In a first evidence that early Paleolithic people saved animal bones for up to nine weeks before feasting on them, Tel Aviv University researchers in collaboration with scholars from Spain have found evidence of storage and delayed consumption of animal bone marrow at the Qesem Cave here.
The site has led to many discoveries from the late Lower Paleolithic period, some 400,000 years ago. Bone marrow, a significant source of nutrition, long featured in the prehistoric diet.
Until now, evidences pointed to immediate consumption of marrow following the procurement and removal of soft tissues. "In our paper, we present evidence of storage and delayed consumption of bone marrow at the Qesem Cave," said professor Ran Barkai.
"This is the earliest evidence of such behaviour and offers insight into the socio-economics of the humans who lived at Qesem," said Ruth Blasco. "It also marks a threshold for new modes of Paleolithic human adaptation," he said in a paper published in Science Advances.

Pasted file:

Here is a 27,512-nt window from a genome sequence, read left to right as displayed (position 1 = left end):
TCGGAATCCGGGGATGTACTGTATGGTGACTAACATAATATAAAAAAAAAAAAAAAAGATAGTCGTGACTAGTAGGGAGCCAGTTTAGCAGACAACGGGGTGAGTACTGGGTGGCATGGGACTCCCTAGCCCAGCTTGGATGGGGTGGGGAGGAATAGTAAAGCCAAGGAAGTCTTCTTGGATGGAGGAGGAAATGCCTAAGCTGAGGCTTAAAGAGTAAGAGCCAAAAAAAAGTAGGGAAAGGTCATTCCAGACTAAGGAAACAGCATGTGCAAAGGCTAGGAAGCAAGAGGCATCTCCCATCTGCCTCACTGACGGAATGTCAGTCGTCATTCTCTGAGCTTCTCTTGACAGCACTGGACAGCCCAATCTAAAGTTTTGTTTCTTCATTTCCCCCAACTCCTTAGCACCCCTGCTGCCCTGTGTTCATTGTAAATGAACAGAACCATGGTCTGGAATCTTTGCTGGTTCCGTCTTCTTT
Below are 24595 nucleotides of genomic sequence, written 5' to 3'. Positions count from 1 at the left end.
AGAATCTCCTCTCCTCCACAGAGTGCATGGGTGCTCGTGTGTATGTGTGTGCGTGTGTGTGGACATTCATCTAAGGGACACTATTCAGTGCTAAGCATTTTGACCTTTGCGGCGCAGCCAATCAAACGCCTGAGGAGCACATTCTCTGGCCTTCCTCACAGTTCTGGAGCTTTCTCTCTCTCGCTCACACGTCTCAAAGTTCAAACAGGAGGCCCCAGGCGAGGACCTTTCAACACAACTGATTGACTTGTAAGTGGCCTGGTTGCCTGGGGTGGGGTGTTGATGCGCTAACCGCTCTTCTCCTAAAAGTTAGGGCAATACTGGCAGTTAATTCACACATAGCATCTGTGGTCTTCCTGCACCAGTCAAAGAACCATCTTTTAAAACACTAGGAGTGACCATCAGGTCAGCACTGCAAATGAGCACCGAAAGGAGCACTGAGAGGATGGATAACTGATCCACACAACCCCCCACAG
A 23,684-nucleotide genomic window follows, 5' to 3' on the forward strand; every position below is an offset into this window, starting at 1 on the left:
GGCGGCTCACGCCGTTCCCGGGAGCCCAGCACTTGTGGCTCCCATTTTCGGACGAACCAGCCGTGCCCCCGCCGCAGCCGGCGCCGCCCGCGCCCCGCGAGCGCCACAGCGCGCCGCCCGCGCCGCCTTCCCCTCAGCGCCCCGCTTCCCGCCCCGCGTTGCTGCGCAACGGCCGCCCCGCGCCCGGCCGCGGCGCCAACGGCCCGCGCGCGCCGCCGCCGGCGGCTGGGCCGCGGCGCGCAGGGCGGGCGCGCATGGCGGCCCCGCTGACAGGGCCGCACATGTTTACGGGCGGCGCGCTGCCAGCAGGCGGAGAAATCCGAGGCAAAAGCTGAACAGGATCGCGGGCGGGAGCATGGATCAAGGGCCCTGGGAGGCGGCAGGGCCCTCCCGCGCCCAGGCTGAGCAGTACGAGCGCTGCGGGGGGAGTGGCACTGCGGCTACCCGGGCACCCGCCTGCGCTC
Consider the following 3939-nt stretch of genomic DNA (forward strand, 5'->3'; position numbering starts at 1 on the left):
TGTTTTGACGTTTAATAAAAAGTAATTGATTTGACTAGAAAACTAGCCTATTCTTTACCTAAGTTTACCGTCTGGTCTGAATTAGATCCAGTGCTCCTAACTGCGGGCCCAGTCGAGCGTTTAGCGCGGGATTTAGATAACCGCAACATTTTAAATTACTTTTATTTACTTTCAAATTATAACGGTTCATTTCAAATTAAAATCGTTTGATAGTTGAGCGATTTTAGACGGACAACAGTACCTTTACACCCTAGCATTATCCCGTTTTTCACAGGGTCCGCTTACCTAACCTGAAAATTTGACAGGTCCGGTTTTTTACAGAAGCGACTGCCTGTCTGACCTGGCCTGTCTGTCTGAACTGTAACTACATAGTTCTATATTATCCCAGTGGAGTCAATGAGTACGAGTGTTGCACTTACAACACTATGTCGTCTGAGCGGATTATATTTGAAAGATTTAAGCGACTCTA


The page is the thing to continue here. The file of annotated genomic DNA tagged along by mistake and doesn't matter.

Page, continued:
The bones were used as 'cans' that preserved the marrow for longer period until it was time to take off the dry skin, shatter the bone and eat the marrow.
Until recently, it was believed the Paleolithic people were hunter gatherers who had hand-to-mouth survival (the Stone Age version of farm-to-table), consuming whatever they caught that day and enduring periods of hunger when food sources were scarce.
According to the research, this is the earliest evidence of food preservation and delayed consumption. The discovery joins other evidence of innovative behaviours found in the Qesem Cave, including recycling, regular use of fire, and cooking and roasting of meat.